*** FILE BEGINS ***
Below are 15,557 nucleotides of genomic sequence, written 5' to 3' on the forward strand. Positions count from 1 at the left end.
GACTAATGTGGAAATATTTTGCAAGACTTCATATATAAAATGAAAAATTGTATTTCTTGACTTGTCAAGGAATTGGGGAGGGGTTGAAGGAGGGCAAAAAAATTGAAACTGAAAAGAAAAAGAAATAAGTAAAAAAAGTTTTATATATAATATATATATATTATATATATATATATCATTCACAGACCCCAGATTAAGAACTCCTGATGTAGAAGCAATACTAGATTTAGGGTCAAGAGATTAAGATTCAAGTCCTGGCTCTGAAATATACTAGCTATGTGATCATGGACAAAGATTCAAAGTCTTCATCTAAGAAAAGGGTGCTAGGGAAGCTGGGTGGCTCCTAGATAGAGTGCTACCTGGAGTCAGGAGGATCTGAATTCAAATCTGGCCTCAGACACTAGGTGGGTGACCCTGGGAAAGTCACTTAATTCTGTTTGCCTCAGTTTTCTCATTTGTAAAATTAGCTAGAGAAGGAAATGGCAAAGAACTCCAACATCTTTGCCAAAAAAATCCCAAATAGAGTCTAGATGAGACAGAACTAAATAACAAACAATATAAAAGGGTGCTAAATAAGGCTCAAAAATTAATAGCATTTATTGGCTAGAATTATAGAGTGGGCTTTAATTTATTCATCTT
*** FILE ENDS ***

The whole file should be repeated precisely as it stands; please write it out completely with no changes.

Below are 15,557 nucleotides of genomic sequence, written 5' to 3' on the forward strand. Positions count from 1 at the left end.
GACTAATGTGGAAATATTTTGCAAGACTTCATATATAAAATGAAAAATTGTATTTCTTGACTTGTCAAGGAATTGGGGAGGGGTTGAAGGAGGGCAAAAAAATTGAAACTGAAAAGAAAAAGAAATAAGTAAAAAAAGTTTTATATATAATATATATATATTATATATATATATATCATTCACAGACCCCAGATTAAGAACTCCTGATGTAGAAGCAATACTAGATTTAGGGTCAAGAGATTAAGATTCAAGTCCTGGCTCTGAAATATACTAGCTATGTGATCATGGACAAAGATTCAAAGTCTTCATCTAAGAAAAGGGTGCTAGGGAAGCTGGGTGGCTCCTAGATAGAGTGCTACCTGGAGTCAGGAGGATCTGAATTCAAATCTGGCCTCAGACACTAGGTGGGTGACCCTGGGAAAGTCACTTAATTCTGTTTGCCTCAGTTTTCTCATTTGTAAAATTAGCTAGAGAAGGAAATGGCAAAGAACTCCAACATCTTTGCCAAAAAAATCCCAAATAGAGTCTAGATGAGACAGAACTAAATAACAAACAATATAAAAGGGTGCTAAATAAGGCTCAAAAATTAATAGCATTTATTGGCTAGAATTATAGAGTGGGCTTTAATTTATTCATCTT